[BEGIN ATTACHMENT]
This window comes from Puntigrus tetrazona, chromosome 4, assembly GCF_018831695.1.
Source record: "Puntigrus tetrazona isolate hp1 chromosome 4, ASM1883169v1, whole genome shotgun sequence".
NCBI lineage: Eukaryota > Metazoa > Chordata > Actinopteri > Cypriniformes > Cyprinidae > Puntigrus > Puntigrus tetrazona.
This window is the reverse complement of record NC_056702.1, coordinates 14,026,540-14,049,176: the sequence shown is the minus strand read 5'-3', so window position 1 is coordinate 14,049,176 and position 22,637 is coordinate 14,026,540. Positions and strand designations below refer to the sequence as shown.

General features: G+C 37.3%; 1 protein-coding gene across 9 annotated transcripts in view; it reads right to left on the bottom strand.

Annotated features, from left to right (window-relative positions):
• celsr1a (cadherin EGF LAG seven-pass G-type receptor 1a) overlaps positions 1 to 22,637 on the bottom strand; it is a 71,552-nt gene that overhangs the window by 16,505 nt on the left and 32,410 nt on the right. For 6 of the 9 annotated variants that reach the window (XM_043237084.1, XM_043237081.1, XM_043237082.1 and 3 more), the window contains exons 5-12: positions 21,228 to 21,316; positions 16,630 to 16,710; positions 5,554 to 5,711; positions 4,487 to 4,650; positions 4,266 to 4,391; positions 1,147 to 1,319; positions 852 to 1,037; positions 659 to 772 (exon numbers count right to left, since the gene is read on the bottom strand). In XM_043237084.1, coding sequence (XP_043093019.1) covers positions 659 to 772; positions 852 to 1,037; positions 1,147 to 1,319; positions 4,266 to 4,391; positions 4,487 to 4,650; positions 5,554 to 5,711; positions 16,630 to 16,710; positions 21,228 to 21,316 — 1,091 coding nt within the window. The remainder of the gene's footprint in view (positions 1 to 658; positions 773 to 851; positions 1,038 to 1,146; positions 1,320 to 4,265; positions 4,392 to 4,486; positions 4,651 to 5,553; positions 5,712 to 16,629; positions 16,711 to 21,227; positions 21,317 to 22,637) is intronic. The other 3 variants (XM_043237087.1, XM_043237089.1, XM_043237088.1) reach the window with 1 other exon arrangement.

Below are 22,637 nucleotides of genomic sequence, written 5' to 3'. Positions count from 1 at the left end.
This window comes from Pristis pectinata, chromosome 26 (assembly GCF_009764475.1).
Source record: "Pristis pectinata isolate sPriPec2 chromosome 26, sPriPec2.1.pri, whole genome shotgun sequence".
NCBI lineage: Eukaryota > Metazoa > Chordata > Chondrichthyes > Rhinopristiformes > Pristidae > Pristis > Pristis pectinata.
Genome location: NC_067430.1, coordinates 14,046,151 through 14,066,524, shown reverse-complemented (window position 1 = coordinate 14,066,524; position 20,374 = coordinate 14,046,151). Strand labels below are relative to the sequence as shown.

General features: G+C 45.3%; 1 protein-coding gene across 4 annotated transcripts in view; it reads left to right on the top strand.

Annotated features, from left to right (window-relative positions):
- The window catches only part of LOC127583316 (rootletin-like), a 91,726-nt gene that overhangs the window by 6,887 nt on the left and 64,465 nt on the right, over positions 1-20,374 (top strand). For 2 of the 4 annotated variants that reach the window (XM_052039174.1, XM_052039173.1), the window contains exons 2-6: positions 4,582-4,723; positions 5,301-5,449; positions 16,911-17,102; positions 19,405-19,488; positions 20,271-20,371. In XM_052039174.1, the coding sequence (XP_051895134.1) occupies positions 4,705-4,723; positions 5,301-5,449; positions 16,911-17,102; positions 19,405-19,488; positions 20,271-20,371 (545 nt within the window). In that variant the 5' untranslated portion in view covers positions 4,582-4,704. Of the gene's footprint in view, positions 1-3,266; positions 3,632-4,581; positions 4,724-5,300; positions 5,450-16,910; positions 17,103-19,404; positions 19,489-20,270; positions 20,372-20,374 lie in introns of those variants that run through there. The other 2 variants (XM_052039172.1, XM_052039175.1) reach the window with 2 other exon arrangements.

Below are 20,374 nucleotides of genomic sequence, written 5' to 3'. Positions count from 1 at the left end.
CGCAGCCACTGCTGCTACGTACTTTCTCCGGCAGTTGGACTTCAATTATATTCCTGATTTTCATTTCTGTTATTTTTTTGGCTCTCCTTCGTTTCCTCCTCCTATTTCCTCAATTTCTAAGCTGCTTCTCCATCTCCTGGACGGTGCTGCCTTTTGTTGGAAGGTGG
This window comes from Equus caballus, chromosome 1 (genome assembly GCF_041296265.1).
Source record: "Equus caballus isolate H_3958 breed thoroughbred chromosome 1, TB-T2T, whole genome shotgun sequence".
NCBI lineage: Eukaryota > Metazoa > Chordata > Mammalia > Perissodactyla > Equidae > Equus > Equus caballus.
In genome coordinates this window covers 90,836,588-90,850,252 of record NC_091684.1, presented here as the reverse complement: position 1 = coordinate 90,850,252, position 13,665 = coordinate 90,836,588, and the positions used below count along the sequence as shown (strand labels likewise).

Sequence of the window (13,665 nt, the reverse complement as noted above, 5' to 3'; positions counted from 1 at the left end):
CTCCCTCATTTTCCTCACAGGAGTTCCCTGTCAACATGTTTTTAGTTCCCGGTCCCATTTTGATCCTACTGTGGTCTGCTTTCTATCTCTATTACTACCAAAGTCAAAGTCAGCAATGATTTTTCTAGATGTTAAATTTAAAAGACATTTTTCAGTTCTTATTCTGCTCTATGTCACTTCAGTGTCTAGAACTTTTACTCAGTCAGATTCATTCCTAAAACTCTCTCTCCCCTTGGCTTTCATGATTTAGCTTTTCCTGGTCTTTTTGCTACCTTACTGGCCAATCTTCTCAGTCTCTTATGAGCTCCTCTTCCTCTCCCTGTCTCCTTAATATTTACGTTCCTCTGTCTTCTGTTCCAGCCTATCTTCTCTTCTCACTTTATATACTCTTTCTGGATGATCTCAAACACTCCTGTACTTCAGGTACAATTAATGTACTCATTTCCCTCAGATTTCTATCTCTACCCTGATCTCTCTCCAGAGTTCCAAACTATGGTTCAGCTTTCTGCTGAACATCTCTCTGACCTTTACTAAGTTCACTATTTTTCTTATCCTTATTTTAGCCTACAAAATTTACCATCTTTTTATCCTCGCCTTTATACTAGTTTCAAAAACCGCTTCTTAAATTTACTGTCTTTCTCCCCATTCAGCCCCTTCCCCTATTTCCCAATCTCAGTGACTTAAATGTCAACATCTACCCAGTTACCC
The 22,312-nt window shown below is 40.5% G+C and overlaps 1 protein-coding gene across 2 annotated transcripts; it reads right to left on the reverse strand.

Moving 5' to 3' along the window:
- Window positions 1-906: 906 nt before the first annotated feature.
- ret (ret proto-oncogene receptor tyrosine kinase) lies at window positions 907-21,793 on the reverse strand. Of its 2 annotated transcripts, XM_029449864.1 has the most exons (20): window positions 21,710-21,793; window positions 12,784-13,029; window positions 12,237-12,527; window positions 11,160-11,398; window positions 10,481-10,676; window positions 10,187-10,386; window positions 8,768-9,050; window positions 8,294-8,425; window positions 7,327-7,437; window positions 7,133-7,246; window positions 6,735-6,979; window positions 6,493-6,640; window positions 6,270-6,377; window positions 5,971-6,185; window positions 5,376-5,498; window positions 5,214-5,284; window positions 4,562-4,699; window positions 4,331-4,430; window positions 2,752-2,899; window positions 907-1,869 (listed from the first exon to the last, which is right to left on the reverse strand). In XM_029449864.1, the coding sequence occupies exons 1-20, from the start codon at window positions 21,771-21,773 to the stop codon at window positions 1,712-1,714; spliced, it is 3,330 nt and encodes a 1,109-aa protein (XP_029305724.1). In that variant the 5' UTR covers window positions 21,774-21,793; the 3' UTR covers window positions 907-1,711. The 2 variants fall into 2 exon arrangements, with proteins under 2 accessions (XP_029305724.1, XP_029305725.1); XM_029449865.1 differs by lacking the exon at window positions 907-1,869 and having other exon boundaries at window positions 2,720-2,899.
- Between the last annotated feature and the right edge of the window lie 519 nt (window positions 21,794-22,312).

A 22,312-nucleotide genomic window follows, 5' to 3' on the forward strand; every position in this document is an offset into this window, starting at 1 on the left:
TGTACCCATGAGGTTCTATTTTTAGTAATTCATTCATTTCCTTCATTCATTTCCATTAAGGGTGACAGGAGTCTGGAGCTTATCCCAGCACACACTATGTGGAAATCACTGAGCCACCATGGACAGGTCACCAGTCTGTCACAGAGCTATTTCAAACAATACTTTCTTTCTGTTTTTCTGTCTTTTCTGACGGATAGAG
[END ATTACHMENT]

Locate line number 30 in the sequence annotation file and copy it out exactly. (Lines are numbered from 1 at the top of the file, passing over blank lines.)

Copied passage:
TGTACCCATGAGGTTCTATTTTTAGTAATTCATTCATTTCCTTCATTCATTTCCATTAAGGGTGACAGGAGTCTGGAGCTTATCCCAGCACACACTATGTGGAAATCACTGAGCCACCATGGACAGGTCACCAGTCTGTCACAGAGCTATTTCAAACAATACTTTCTTTCTGTTTTTCTGTCTTTTCTGACGGATAGAG